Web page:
Where also is the concern for issues? I don’t mean to imply that journalism should be all about breast beating and bleeding hearts. Developmental journalism, if not done the right way, can be quite boring and let’s face it people don’t have the time to digest long pieces on sombre topics like wasteland development or rural drinking water supply. But to ignore all serious issues altogether? Is that right?

Some months back I had gone to meet Montek Singh Ahluwalia for a story on the economy. He got quite worked up over the fact that just the previous day, he had inaugurated a conference on health and though he had made many important points on health in his speech, all the press wanted from him was a quote on inflation. The next day’s papers had nothing on the conference and he was quoted everywhere on inflation. “I didn’t even say anything significant on inflation,” he lamented as he showed me the bunch of press clippings. The following day he was going to be the chief guest at an event organised by a publishing house. I told him the proprietor-cum-editor of that paper didn’t want serious issues like health and education in the paper.

A friend’s niece quit journalism in four years, saying she didn’t want to write about bubblegum and candyfloss. But that is what journalism is becoming today. A feature on women activists in a respected and leading paper needs to have a repressed sexual urges angle – need one say any more?

And then there are the mistakes – spelling mistakes, grammatical mistakes, missing articles and wrong punctuation marks. My memory goes back to 1983 and The Times of India desk in Bombay, where the chief sub will throw the copy back at us if we made any mistakes. And a year later, to The Times of India desk in Delhi, where we would be asked for written explanations for wrong headings, poor subbing. Those systems have disappeared.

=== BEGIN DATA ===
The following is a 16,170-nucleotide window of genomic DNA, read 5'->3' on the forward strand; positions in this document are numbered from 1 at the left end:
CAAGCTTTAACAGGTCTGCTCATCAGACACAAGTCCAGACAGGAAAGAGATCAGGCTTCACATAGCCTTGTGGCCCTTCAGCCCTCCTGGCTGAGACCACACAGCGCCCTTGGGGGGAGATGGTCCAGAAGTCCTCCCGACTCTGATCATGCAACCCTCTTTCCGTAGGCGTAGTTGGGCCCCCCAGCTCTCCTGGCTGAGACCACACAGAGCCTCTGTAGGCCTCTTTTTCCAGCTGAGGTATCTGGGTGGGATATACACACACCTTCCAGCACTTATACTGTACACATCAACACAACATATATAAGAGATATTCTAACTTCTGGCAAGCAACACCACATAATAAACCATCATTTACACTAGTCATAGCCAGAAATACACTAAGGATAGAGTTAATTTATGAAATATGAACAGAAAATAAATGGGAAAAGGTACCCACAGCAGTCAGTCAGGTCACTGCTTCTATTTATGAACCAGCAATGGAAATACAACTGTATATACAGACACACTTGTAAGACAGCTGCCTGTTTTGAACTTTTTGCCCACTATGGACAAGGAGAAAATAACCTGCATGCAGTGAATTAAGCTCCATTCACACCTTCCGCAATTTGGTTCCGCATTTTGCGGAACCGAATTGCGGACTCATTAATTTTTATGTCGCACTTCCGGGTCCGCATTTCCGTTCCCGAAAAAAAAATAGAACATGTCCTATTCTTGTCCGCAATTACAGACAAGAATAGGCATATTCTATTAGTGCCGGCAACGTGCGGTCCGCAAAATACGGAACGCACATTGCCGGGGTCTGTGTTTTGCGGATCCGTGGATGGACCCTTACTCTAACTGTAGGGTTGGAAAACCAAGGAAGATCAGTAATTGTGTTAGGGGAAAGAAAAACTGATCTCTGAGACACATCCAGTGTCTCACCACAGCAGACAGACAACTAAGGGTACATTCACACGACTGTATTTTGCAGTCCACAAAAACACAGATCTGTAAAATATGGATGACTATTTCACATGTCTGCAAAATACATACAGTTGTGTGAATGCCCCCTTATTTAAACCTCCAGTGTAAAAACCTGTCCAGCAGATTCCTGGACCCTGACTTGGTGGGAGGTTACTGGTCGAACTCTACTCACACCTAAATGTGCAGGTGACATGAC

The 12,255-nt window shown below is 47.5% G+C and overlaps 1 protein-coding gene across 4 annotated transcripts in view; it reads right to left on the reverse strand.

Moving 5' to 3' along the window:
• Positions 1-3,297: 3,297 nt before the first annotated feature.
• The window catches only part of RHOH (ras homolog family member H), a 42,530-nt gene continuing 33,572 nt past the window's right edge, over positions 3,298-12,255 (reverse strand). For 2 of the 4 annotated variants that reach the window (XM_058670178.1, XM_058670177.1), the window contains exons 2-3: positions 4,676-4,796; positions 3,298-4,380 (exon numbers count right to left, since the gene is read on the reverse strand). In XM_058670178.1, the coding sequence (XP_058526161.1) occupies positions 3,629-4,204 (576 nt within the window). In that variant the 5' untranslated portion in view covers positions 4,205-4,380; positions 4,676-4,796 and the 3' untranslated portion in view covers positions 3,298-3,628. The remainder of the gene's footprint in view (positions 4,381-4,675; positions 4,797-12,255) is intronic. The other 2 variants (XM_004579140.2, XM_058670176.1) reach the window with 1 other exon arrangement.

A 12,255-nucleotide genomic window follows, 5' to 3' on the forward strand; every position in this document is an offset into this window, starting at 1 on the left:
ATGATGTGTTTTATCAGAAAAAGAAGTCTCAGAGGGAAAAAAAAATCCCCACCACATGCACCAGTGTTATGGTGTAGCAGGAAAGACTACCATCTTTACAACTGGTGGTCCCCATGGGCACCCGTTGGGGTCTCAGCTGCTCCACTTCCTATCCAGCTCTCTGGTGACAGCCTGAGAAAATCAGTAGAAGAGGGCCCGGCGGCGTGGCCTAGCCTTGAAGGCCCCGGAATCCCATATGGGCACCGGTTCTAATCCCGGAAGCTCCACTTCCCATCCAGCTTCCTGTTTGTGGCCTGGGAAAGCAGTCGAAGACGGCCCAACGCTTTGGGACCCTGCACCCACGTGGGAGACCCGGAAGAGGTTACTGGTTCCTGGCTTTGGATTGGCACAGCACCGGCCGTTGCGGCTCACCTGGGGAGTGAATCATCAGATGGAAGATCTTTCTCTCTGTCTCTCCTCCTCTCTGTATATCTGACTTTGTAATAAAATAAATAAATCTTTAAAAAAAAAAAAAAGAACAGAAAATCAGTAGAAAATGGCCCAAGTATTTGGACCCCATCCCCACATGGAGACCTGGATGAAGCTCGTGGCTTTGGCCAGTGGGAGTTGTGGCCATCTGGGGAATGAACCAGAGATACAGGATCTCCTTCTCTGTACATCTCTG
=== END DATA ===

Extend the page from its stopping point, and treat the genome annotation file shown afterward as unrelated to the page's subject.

Was everything about those days good? Certainly not. There were a lot of things wrong even then. But the spirit of journalism remained alive. That’s not the case now.

What saddens me most is that the decline in journalism is being presided over by people from my generation.

In 2002, I stepped out of journalism, to write a book and do other things – mainly a lot of editing work and consultancies for UNDP. It was a very enlightening and educative three years. I didn’t miss not being a journalist (I was writing occasionally just to keep my PIB accreditation and when I wanted to sound off on something) and didn’t even bother looking for a job, though a lot of people who thought I was making a mistake would keep telling me to approach this editor, go to that paper. Just as I was wondering how to convert what I was doing into a viable revenue stream, I got an opportunity to work with an editor I had a lot of respect for and whom I had never worked with before. But today, as I look back on these 25 years, I am beginning to feel the first stirrings of regret – that I didn’t work out an alternative career for myself. Let me clarify: not because the editor didn’t turn out to be what I expected of him, but only because of what journalism has become today.


Thursday, 21 August 2008

Shameful Silence

The Supreme Court has issued notices to the media on a public interest litigation over the role of the media in the Arushi-Hemraj double case, especially the slanderous reports on the Talwars. It has also suggested that guidelines be drawn up for media coverage of ongoing cases. The Times of India has carried a long article saying this is a case of misplaced priorities and that the police were more guilty in defaming the Talwars than the media. In a related development the press has gone to town over the reinstating of Gurdarshan Singh as IG Meerut Range after he was removed following his allegation at a press conference that Rajesh Talwar had killed his daughter.

In all this, something has been totally ignored – the fate of Krishna and the two other servants arrested for the murder. Has a chargesheet been filed? Has the CBI got conclusive evidence against them? Last I read, and this was some weeks back, the CBI said it knew where the weapon was. So why don’t they produce it and why don’t proceedings against the trio start? Of if there is no evidence against them, why aren’t they being released on bail?